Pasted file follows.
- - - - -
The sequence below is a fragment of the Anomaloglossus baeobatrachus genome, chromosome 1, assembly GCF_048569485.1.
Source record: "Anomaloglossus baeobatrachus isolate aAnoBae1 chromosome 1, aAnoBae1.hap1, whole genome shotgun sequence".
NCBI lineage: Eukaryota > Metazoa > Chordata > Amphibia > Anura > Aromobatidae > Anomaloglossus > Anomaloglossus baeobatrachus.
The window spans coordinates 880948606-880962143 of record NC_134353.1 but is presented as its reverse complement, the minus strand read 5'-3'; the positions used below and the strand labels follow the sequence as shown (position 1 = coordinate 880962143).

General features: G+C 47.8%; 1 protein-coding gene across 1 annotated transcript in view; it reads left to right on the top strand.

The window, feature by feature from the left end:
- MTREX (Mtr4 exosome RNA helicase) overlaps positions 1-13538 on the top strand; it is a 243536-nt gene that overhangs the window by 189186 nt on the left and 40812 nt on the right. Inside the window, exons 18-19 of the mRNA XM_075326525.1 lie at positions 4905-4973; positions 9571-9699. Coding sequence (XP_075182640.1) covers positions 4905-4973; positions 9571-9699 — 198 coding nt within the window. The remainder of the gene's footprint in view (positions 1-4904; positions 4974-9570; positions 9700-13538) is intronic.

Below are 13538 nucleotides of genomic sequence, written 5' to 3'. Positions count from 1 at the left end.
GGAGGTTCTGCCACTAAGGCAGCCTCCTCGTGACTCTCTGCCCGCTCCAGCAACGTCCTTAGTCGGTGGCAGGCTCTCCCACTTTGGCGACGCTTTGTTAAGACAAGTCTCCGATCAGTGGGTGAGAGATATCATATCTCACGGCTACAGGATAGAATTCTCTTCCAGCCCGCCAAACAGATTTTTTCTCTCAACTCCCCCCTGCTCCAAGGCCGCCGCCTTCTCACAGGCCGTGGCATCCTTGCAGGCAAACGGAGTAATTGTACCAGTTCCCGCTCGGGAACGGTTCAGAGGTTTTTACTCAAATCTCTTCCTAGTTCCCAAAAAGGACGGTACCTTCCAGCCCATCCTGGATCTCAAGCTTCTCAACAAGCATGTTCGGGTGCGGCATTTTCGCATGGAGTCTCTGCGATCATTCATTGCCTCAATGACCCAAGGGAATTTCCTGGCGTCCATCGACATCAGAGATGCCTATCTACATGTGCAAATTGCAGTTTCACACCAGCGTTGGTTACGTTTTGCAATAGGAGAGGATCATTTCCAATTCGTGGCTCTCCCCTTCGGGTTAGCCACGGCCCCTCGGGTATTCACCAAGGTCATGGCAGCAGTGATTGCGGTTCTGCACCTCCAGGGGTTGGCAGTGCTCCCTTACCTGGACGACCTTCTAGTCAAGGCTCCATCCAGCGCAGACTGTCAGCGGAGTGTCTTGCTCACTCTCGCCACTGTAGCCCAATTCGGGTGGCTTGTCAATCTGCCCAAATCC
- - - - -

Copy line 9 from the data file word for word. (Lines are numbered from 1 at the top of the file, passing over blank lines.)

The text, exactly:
GGAGGTTCTGCCACTAAGGCAGCCTCCTCGTGACTCTCTGCCCGCTCCAGCAACGTCCTTAGTCGGTGGCAGGCTCTCCCACTTTGGCGACGCTTTGTTAAGACAAGTCTCCGATCAGTGGGTGAGAGATATCATATCTCACGGCTACAGGATAGAATTCTCTTCCAGCCCGCCAAACAGATTTTTTCTCTCAACTCCCCCCTGCTCCAAGGCCGCCGCCTTCTCACAGGCCGTGGCATCCTTGCAGGCAAACGGAGTAATTGTACCAGTTCCCGCTCGGGAACGGTTCAGAGGTTTTTACTCAAATCTCTTCCTAGTTCCCAAAAAGGACGGTACCTTCCAGCCCATCCTGGATCTCAAGCTTCTCAACAAGCATGTTCGGGTGCGGCATTTTCGCATGGAGTCTCTGCGATCATTCATTGCCTCAATGACCCAAGGGAATTTCCTGGCGTCCATCGACATCAGAGATGCCTATCTACATGTGCAAATTGCAGTTTCACACCAGCGTTGGTTACGTTTTGCAATAGGAGAGGATCATTTCCAATTCGTGGCTCTCCCCTTCGGGTTAGCCACGGCCCCTCGGGTATTCACCAAGGTCATGGCAGCAGTGATTGCGGTTCTGCACCTCCAGGGGTTGGCAGTGCTCCCTTACCTGGACGACCTTCTAGTCAAGGCTCCATCCAGCGCAGACTGTCAGCGGAGTGTCTTGCTCACTCTCGCCACTGTAGCCCAATTCGGGTGGCTTGTCAATCTGCCCAAATCC